Seitz to start massive Celina development

Once a small town, the Dallas-Fort Worth suburb has become a development hub

REX Real Estate’s Matthew Kiran and the City of Celina

REX Real Estate’s Matthew Kiran and the City of Celina (REX Real Estate,

A 77-acre tract in the Dallas-Fort Worth suburb Celina is being transformed into an extensive retail and multifamily development.

Frisco-based the Seitz Group, led by Eric Seitz, expects to construction this month on the Crossing at Moore Farm, which will include 750 residential units, plus retailers: a 110,000-square-foot luxury fitness center, Lowe’s, Chick-fil-A, Chipotle and Panda Express among them, the Dallas Business Journal reported. The retail portion is expected to be completed in October 2024, and multifamily construction will start around the same time.

Costs weren’t disclosed, but Regent Bank will provide vertical construction financing for the project. 

The development is the latest sign of Celina’s imminent growth. Celina (pronounced with a long “i” like “saliva”) is expected to grow from a population of about 30,000 in 2020 to about 54,000 by 2026, according to its economic development corporation.

Costco signed a deal to bring a 160,000-square-foot store to the North Texas town recently. LA-based Cypress Equity Investments and New York-based Winter Properties just acquired 68 acres with plans of bringing multifamily communities and build-for-rent homes to Celina.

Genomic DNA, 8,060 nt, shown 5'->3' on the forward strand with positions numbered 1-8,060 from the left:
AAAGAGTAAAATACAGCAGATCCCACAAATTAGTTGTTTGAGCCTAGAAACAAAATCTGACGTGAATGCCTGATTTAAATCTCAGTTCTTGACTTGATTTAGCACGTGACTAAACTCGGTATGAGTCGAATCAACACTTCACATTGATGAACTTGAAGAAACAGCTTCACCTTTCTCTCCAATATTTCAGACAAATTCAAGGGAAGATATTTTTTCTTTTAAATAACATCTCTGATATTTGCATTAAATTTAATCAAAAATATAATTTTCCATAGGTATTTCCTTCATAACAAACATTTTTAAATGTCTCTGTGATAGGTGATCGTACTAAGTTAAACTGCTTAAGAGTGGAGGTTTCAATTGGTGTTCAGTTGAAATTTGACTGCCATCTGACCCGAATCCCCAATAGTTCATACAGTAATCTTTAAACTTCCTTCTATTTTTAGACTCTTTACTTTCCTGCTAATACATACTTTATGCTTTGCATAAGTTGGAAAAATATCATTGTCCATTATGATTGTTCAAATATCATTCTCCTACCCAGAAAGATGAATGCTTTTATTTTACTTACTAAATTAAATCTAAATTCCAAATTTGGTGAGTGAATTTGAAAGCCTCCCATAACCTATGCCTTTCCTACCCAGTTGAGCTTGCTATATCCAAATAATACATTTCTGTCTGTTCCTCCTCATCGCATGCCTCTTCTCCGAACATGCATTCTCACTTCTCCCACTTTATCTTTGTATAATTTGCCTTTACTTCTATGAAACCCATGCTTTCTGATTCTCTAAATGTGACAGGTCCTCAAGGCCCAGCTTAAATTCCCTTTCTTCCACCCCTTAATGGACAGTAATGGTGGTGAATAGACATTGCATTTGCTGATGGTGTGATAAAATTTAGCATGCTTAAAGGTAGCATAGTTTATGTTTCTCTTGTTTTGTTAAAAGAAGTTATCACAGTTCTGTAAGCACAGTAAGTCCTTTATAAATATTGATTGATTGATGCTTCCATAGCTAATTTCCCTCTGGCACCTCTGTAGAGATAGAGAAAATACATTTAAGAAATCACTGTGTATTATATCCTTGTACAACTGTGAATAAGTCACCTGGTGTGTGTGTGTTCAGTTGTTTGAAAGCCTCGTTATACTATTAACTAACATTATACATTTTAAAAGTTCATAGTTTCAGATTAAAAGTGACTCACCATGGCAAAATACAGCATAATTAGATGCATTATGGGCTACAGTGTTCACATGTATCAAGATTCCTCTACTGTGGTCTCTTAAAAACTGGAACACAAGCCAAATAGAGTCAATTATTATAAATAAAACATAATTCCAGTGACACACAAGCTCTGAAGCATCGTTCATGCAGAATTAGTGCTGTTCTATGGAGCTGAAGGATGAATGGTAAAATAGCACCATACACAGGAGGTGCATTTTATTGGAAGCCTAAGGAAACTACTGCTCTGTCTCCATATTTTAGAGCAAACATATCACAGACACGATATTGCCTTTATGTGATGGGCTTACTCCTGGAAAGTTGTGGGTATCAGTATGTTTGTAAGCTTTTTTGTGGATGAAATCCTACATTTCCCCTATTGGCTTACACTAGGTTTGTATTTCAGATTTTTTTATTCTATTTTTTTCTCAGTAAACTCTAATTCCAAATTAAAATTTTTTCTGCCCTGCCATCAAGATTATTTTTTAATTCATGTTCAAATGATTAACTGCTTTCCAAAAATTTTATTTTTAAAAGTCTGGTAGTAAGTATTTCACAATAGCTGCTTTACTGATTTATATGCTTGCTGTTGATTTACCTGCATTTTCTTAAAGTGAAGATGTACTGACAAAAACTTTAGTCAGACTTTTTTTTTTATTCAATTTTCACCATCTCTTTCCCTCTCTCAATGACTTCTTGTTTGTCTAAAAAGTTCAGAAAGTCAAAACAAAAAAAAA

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Collaborators for Seitz’s development include general contractor Mycon, civil engineer Kimley-Horn and a design team of CDA Architects and Archon Architects. Shop Companies’ Jack Weir is the leasing broker, and REX Real Estate’s Matthew Kiran brokered the land deal, the outlet said.

Apartments will feature amenities such as a fitness and cycling center, ghost kitchen, multimedia room, library, smoking room, bocce ball court, dog parks, hiking trail and ample green space.

The Crossing at Moore Farm pays homage to the family that occupied the property since the 1880s. The Moores were given the land by the government in exchange for them farming it, living on it and paying taxes.

“Sean Terry, the Celina mayor, and City Manager Jason Laumer, along with city staff including Dusty McAfee and Kim Brawner were instrumental in helping bring this project to Celina,” Seitz told the outlet.

—Quinn Donoghue

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